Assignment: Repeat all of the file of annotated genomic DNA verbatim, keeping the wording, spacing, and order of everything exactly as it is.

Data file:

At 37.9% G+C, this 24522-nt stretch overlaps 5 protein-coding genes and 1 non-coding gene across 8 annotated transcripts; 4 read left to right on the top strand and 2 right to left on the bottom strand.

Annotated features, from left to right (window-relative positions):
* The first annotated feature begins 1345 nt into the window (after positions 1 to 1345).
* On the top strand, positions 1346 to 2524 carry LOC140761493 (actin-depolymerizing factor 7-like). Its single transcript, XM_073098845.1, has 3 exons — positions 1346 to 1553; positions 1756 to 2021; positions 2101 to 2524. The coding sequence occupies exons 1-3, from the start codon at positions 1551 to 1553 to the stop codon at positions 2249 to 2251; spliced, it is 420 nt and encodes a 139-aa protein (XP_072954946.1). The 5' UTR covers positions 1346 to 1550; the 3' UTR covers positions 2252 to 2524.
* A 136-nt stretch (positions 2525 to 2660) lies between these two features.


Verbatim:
At 37.9% G+C, this 24522-nt stretch overlaps 5 protein-coding genes and 1 non-coding gene across 8 annotated transcripts; 4 read left to right on the top strand and 2 right to left on the bottom strand.

Annotated features, from left to right (window-relative positions):
* The first annotated feature begins 1345 nt into the window (after positions 1 to 1345).
* On the top strand, positions 1346 to 2524 carry LOC140761493 (actin-depolymerizing factor 7-like). Its single transcript, XM_073098845.1, has 3 exons — positions 1346 to 1553; positions 1756 to 2021; positions 2101 to 2524. The coding sequence occupies exons 1-3, from the start codon at positions 1551 to 1553 to the stop codon at positions 2249 to 2251; spliced, it is 420 nt and encodes a 139-aa protein (XP_072954946.1). The 5' UTR covers positions 1346 to 1550; the 3' UTR covers positions 2252 to 2524.
* A 136-nt stretch (positions 2525 to 2660) lies between these two features.